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Finding a Dream

There are moments of happiness in Julia and Winston's brief affair, ended in a few months by 'the Thought Police'.... Whether there was an 'original' of Julia in Orwell's own life or not, the country did provide one solace and hope for Orwell and Eileen, and the countryside occurs in Orwell's work repeatedly. Even in wartime London he remarks on things such as the willowherb amongst the bombed sites, and a heron flying over the park, and Eileen felt exactly the same way. In her last letter to Orwell she said, 'I don't think you understand what a nightmare the London life is to me'... He was far closer to Eileen's view of that kind of life which eventually helped to kill her. She once confided to Tosco Fyvel, who noticed that she seemed unhappy in one of the Fitzrovia pubs that Orwell and his colleagues frequented, that she only drank bitter beer in the smallest glass because she did not actually like it. One of her pet aversions was eating out in public which was, she thought, a barbaric ritual, at least in London...

Although...Eileen was the first to go to London and plunge into 'war work', while Orwell clung to the rural idyll which had been the home they married into, she shared with Orwell an urgent desire to get away as soon as possible. From 1940 Orwell had begun to develop a dream that seems to have helped him right through the worst years of the war, a dream he in turn shared with Eileen, that of a home on one of the Hebridean islands described so rapturously by Compton Mackenzie. Orwell wrote in his diary for 20 June 1940:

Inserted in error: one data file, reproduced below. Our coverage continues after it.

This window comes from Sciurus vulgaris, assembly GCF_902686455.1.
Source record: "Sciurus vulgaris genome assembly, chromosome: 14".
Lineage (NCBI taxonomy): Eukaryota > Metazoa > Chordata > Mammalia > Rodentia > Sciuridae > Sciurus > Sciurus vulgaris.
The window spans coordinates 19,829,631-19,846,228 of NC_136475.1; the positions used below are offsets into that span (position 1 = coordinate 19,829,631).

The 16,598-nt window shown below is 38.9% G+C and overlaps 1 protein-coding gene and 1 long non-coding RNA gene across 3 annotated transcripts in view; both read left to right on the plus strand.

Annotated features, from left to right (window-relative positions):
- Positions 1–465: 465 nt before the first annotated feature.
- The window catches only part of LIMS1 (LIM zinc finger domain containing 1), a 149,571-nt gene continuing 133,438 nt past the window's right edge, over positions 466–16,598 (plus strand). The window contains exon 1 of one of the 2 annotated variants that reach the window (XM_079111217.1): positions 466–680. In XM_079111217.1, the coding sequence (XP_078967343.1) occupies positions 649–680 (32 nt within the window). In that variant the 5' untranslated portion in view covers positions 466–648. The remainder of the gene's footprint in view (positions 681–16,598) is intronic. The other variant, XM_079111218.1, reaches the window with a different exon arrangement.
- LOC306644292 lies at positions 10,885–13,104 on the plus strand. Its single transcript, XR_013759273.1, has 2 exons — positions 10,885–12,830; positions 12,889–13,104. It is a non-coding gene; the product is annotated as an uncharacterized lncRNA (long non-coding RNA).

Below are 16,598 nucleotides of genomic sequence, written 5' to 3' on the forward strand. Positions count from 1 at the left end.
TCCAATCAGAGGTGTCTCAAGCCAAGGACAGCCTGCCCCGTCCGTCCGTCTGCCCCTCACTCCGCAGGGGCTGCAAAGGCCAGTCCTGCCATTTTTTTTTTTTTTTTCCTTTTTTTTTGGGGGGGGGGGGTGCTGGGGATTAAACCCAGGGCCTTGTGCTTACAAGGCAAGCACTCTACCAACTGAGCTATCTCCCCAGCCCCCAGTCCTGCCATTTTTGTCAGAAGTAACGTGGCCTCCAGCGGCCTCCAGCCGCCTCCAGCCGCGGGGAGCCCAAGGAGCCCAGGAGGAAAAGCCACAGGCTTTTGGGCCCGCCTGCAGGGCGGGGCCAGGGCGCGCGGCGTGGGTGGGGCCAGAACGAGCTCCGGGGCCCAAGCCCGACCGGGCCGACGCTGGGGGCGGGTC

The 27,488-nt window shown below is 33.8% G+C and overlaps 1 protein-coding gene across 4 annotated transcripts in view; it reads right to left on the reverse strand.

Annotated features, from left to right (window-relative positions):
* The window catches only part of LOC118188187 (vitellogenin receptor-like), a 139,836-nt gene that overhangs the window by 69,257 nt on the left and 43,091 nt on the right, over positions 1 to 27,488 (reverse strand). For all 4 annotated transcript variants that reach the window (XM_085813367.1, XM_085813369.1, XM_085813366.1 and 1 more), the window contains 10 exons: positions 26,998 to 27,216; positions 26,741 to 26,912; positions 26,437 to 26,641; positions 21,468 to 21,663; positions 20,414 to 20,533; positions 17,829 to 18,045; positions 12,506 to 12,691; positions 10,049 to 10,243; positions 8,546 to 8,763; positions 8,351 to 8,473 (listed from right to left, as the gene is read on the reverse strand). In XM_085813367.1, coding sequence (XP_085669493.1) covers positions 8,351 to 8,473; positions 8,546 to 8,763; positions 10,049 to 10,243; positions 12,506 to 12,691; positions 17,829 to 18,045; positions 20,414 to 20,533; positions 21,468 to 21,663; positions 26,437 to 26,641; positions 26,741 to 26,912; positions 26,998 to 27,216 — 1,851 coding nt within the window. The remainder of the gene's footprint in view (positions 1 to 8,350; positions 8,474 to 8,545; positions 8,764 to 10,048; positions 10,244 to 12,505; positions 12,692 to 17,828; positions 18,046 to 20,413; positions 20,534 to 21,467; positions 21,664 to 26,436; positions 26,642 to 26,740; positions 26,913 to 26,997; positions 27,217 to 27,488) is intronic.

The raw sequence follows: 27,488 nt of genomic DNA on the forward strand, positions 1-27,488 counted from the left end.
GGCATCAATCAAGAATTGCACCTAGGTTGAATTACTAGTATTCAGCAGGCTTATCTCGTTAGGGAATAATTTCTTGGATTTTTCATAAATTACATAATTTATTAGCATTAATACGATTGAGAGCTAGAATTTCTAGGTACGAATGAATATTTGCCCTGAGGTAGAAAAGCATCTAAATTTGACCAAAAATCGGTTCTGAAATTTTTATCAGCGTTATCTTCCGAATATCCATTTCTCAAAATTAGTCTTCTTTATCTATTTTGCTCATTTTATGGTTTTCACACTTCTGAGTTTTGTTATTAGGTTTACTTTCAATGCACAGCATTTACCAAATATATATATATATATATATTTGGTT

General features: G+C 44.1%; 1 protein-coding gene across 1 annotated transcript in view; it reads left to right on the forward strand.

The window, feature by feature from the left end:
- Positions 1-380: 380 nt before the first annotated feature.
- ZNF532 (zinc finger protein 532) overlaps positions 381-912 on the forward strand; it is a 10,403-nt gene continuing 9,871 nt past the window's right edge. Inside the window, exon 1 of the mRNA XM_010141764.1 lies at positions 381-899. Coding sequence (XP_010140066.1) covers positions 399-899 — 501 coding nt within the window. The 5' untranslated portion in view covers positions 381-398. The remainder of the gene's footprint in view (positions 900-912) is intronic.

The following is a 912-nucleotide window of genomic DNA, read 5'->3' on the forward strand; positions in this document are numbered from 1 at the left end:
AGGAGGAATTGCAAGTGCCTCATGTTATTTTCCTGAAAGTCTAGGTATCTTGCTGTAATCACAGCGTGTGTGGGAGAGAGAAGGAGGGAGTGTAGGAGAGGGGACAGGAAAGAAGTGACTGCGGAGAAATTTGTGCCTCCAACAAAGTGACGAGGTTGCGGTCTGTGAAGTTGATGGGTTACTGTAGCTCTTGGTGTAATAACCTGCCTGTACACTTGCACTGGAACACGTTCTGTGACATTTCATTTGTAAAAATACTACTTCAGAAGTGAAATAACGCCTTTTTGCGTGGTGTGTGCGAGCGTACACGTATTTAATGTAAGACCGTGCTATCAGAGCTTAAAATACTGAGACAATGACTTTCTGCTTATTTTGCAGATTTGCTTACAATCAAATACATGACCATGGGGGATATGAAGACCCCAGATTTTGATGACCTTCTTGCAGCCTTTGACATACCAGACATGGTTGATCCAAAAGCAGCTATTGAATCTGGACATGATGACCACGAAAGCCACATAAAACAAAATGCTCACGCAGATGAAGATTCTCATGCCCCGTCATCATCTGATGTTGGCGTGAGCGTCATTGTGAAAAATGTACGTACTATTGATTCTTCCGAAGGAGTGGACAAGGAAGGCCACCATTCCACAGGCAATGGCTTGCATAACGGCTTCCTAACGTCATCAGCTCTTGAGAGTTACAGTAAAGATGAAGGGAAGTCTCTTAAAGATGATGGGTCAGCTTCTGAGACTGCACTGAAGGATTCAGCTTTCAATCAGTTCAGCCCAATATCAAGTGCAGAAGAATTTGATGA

"Thinking always of my island in the Hebrides, which I suppose I shall never possess or even see. Compton Mackenzie [famous author Orwell admired from childhood] says even now most of the islands are uninhabited (there are 500 of them, only 10% inhabited at normal times, and most have water and a little cultivable land and goats will live on them.)"

...Compton Mackenzie [1883-1972] had been one of the first serious critics who had praised Orwell's work unreservedly from the beginning. It was support Orwell valued and he admired Mackenzie and believed what he said about the islands.

Orwell talked about the Hebrides, and the possibility of living there, with many wartime colleagues. Eileen would have been happy with a cottage anywhere in the country as long as it was away from London and most of his friends would have thought his idea of an island a little wild... In a first step towards a more bearable life the Orwells left their modernist flat in Victory Mansions for a more comfortable Victorian house in Maida Vale with a basement where Orwell could set up his lathe and woodwork shop... To add to their misery the one reason they had gone to live in Victory Mansions was borne out in practice when their new flat was blitzed. It was not a direct hit -- the manuscript of ANIMAL FARM was retrieved from the wrecked building -- but their home had to be demolished. They went to stay in Inez Holden's flat and then at last found another flat in Islington. With every move they must have longed even more for their island home. From June 1944 there was an additional reason, for Eileen had left her job with the Ministry of Food and adopted a son, Richard Blair.